"The continuing uncertainty about security in Middle Egypt has meant a modification to the autumn plans for working at Amarna. At the end of September, the police advised that they wished us to postpone opening the expedition house.
The plan for the second stage of the project to enter the information recorded on the object records cards from the current excavations (that extend back to 1979) into a database was, nevertheless, carried through, but based instead in the Amarna Project office in Cairo instead of at Amarna. A team of volunteers (Melanie Pitkin, Reinert Skumsnes, Conni Lord, Megan Paqua, Rebecca Bradshaw) spent much of October doing this and, by the end, had completed the work. The database now contains over 36,000 entries, which will now be copy-edited in preparation for launching the database online as an open access research tool for scholars interested in the material culture of New Kingdom Egypt.
The digitization of the huge number of object records is part of a scheme that is gathering momentum to convert the bulk of the expedition's records into digital files and to tie this to a scheme of ordering the most important information about the site into an Amarna Digital Atlas. The first element has, of course, a security aspect. Any archive that is composed of paper and film is vulnerable. Digitization enables multiple copies to be made. It is a large project but one that has been made feasible by a generous donation, specifically for this purpose, by Peter Borromeo.
The second element, the Amarna Digital Atlas, was conceived some years ago and is described on the project's web site:
Much work was done at the time in creating outline digital versions of key maps and plans. The project has now been given fresh impetus as a result of collaboration with the Egyptian section of the Berlin Museum, as announced in the project's newsletter, Horizon, issue no. 11 (Summer 2012), page 10.
The other piece of work planned for the autumn was to continue the recording of fragments of statues and carved blocks recovered from the re-clearance of the Great Aten Temple and stored in the site magazine. This has now been postponed until early 2014. The time has been spent instead on the preparation (with the assistance of Miriam Bertram) of a longer report on the temple intended for the project's web site and on further preparation of the North Palace report.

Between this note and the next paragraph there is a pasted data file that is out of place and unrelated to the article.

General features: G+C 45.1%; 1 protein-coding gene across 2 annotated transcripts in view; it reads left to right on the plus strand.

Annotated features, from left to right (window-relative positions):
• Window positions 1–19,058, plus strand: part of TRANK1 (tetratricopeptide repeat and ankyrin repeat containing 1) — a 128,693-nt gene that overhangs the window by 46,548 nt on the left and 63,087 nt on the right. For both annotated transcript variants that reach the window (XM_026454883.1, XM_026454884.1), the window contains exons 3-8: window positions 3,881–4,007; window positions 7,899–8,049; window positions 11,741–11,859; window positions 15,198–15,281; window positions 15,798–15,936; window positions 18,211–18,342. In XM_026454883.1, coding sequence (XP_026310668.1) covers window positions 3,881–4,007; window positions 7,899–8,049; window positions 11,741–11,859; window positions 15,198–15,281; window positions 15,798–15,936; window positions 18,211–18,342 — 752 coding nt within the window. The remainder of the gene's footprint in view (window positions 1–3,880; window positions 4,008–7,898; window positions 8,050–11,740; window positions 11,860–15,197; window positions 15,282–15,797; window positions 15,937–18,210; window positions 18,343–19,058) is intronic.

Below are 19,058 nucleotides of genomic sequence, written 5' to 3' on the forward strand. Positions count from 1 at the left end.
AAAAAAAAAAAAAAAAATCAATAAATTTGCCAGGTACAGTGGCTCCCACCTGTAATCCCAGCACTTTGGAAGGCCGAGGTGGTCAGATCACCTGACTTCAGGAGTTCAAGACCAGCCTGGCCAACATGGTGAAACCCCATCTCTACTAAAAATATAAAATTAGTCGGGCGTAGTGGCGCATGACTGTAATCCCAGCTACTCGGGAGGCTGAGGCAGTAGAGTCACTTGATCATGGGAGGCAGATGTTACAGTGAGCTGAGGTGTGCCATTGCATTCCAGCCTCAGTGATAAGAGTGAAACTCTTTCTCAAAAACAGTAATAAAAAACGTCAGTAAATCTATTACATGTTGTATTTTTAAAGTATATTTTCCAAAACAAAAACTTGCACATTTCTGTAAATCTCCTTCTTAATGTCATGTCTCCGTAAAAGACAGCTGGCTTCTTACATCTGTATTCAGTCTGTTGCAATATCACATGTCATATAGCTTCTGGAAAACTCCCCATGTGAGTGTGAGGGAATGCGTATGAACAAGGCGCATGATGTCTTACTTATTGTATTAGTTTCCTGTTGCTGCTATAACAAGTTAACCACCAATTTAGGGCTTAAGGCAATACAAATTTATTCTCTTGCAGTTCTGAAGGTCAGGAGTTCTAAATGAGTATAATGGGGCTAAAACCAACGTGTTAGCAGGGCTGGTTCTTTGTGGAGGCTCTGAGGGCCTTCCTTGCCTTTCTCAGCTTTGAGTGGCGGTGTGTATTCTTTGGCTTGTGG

More recently, the police have relaxed their cautious policy on the use of the expedition house. A two-day visit to the house has proved possible, enabling a meeting with some of the local inspectors to discuss plans for next year. February should see a resumption at the Great Aten Temple. In addition to taking forward the cleaning and planning of the foundations, it is important to begin the consolidation of the mud-brick pylon, the base of which is now exposed to the elements. For this, new mud bricks, made to the original large size using a compression technique, will need to be produced. The best time for buying the main ingredient, enriched soil from the fields, is now when many of the fields lie empty ahead of the sowing of new crops, due to begin very soon. Four trailer loads have now been ordered for delivery to the temple site to await the opening of a new brick-making yard in the new year.
Thanks to the generosity of many people, including those who attended lectures given in Orange County, California and those who make donations through the Amarna Research Foundation, we have gathered some of the money we need for next year. But we still need more before our target is reached.
Please, if you can, donate to the project via the Amarna Trust section of the BigGive site:
Many of you will receive copies of the Amarna Trust's free newsletter, Horizon. Issue number 13 was mailed early in September. It is also available as a pdf on both our web sites:
Barry Kemp/Anna Stevens 11 November 2013.